Progress | Centre-left Labour politics

How Worcester woman became Aldi mum

Mondeo man and Worcester woman dominated political talk in the 1990s. Who are today’s equivalents, asks Caroline Flint

It might seem like a contradiction, but to elect a ‘One Nation’ Labour government in 2015 will require careful targeting. Like any political party, we only have so much time and money we can spend on our search for power. So our resources must be targeted at finding the people who will really decide the next election.

The last time we were in opposition, we identified two crucial types of voters we needed to win over in order to get elected. They were known as ‘Worcester woman’ and ‘Mondeo man’. Worcester woman was the archetypal middle-class, middle England voter, synonymous with suburban prosperity. Many of them were stay-at-home mums, or women who combined part-time work with raising a family. Throughout the 1980s they worried about what a Labour government would mean for their mortgage rates and take-home pay. So they  stuck with the Conservative party, helping it to win crucial seats in the Midlands like Redditch, Rugby, Warwick and Leamington and, unsurprisingly, Worcester. Closely modelled on the ‘soccer mom’ – those middle-class mums that Bill Clinton successfully mobilised to secure a second term in 1996 – Worcester woman was seen as fiercely aspirational for her children, spending a large chunk of her time ferrying them from one after-school activity to another, concerned about education and opportunity, and thought to vote on quality of life issues.

Mondeo man, by contrast, was a bit rougher round the edges. The term was coined after Tony Blair’s conference speech 1996 when he recalled an encounter with a former Labour voter he canvassed in Sedgefield. The man was proudly polishing his new Ford Sierra car. His father was a Labour voter. In the past he had voted for us too. But then he had bought his council house. He had set up his own business. And he had bought a Ford Sierra. He felt like he had done all right for himself. And he did not see what Labour had to offer to people like him. So he became a Tory.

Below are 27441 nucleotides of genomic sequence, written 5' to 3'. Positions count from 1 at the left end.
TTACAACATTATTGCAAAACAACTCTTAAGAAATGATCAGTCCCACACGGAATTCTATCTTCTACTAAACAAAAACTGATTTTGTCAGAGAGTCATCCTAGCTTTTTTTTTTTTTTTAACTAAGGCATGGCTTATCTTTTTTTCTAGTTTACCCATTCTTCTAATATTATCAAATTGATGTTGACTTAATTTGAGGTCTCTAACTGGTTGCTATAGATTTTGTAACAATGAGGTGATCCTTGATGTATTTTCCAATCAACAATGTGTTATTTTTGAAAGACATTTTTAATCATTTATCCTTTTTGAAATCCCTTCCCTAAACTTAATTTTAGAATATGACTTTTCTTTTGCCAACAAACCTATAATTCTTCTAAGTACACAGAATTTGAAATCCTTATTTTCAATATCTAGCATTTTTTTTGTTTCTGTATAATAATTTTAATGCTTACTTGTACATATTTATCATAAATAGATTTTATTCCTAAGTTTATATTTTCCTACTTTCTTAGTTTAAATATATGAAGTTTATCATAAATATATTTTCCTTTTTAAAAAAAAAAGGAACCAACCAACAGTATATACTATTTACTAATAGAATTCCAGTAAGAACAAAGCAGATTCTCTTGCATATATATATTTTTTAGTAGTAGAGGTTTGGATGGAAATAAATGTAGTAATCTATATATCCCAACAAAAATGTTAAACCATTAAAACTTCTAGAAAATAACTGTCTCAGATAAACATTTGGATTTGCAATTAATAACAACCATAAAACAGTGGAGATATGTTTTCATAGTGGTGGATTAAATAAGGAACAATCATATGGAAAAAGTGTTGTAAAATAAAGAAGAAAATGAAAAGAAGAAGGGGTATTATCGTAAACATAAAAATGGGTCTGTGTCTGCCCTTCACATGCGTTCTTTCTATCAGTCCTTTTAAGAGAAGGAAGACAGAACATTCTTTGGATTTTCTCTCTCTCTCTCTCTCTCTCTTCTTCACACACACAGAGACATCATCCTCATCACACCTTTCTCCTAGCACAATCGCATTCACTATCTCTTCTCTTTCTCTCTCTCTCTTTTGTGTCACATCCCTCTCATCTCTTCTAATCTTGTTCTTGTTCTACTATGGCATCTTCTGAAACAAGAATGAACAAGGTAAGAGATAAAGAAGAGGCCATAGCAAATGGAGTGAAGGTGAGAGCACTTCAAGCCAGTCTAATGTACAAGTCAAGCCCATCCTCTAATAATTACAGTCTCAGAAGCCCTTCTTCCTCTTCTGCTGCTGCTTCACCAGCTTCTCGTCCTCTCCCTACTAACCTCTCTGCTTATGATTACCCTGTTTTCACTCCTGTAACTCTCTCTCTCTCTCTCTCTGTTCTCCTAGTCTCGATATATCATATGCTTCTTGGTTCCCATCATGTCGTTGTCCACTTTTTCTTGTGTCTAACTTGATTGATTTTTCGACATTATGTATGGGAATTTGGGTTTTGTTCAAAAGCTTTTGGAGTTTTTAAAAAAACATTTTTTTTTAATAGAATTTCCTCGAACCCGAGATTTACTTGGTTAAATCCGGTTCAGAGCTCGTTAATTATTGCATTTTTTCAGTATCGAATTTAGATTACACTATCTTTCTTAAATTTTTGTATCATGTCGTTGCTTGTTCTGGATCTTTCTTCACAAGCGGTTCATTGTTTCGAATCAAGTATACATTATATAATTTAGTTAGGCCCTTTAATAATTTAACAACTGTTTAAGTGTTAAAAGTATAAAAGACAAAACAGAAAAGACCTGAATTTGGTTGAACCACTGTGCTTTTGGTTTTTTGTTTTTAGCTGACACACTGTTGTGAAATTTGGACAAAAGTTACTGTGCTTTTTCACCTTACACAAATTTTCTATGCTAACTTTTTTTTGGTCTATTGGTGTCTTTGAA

Admittedly, by 1993, the Sierra had been replaced by the Mondeo in the Ford product range, and Mondeo man was probably more likely to be found in Essex, Kent, and the new towns, than in County Durham. But Mondeo man was a crucial part of the coalition that delivered three victories for Margaret Thatcher and, in seats like Basildon, stopped Neil Kinnock from winning in 1992. Builders, electricians, plumbers: these were people who worked hard, wanted to earn a good living, voted for whoever they thought would help them get on, but worried that our instincts were to hold them back.

Together that coalition helped deliver three election victories for Labour, winning scores of seats for the party in our market towns, seaside resorts and suburbs. What united all of them was aspiration.

But things have changed since 1997. Twenty years on from Blair’s encounter in Sedgefield, we should ask ourselves: what has happened to Worcester woman and Mondeo man? Who are Labour’s target voters now? And how do we win their support?

The comfortable prosperity and easy optimism of the 1990s and early 2000s has given way to a darker mood. More people are middle class, but being middle class feels less secure than it did. So things are tougher than they were for Worcester woman. Her husband probably has not had a pay rise for years or has seen his hours cut. She has gone back to work or increased her hours to keep pace with the rising cost of living, and has to keep a more careful eye on the family budget. The house has not been redecorated in a little while and the services of the gardener have been dispensed with. Trips to the cinema have probably become a little less frequent. And even though she still buys most things at the supermarket, she probably tops this up with a trip to the local Aldi, which opened on the retail park in 2007. Worcester woman has become ‘Aldi mum’.

Discount supermarkets are no longer exclusive to the poorer parts of the country. Forty per cent  of the public now visit discount supermarket chains at least once a month, and Lidl and Aldi have increased their combined market share by nearly half since 2008, with new shops opening in pretty market towns and cathedral cities. Price-conscious, financially insecure, struggling with rising food costs and soaring energy bills, Aldi mum is an unashamed bargain hunter who stocks up on the basics at the supermarket but opts for Aldi for the Parma ham and prosecco wine.